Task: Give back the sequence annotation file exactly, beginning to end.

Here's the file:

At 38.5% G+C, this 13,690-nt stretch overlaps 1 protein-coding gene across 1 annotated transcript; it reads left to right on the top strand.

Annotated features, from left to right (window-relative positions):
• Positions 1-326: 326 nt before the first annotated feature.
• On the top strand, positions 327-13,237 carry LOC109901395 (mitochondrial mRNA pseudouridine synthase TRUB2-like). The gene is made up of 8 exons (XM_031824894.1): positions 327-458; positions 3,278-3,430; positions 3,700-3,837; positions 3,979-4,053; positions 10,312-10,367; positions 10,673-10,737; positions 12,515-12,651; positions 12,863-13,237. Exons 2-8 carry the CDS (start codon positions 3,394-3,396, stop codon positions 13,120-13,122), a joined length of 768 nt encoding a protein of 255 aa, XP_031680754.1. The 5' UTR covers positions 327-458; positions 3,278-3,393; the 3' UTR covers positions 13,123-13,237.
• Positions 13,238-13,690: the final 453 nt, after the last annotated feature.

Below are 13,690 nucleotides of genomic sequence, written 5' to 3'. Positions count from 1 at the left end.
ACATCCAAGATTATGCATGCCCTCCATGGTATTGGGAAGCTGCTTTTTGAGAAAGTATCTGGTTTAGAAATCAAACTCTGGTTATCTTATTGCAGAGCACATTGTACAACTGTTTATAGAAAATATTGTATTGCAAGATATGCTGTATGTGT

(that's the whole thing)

At 38.5% G+C, this 13,690-nt stretch overlaps 1 protein-coding gene across 1 annotated transcript; it reads left to right on the top strand.

Annotated features, from left to right (window-relative positions):
• Positions 1-326: 326 nt before the first annotated feature.
• On the top strand, positions 327-13,237 carry LOC109901395 (mitochondrial mRNA pseudouridine synthase TRUB2-like). The gene is made up of 8 exons (XM_031824894.1): positions 327-458; positions 3,278-3,430; positions 3,700-3,837; positions 3,979-4,053; positions 10,312-10,367; positions 10,673-10,737; positions 12,515-12,651; positions 12,863-13,237. Exons 2-8 carry the CDS (start codon positions 3,394-3,396, stop codon positions 13,120-13,122), a joined length of 768 nt encoding a protein of 255 aa, XP_031680754.1. The 5' UTR covers positions 327-458; positions 3,278-3,393; the 3' UTR covers positions 13,123-13,237.
• Positions 13,238-13,690: the final 453 nt, after the last annotated feature.

Below are 13,690 nucleotides of genomic sequence, written 5' to 3'. Positions count from 1 at the left end.
ACATCCAAGATTATGCATGCCCTCCATGGTATTGGGAAGCTGCTTTTTGAGAAAGTATCTGGTTTAGAAATCAAACTCTGGTTATCTTATTGCAGAGCACATTGTACAACTGTTTATAGAAAATATTGTATTGCAAGATATGCTGTATGTGT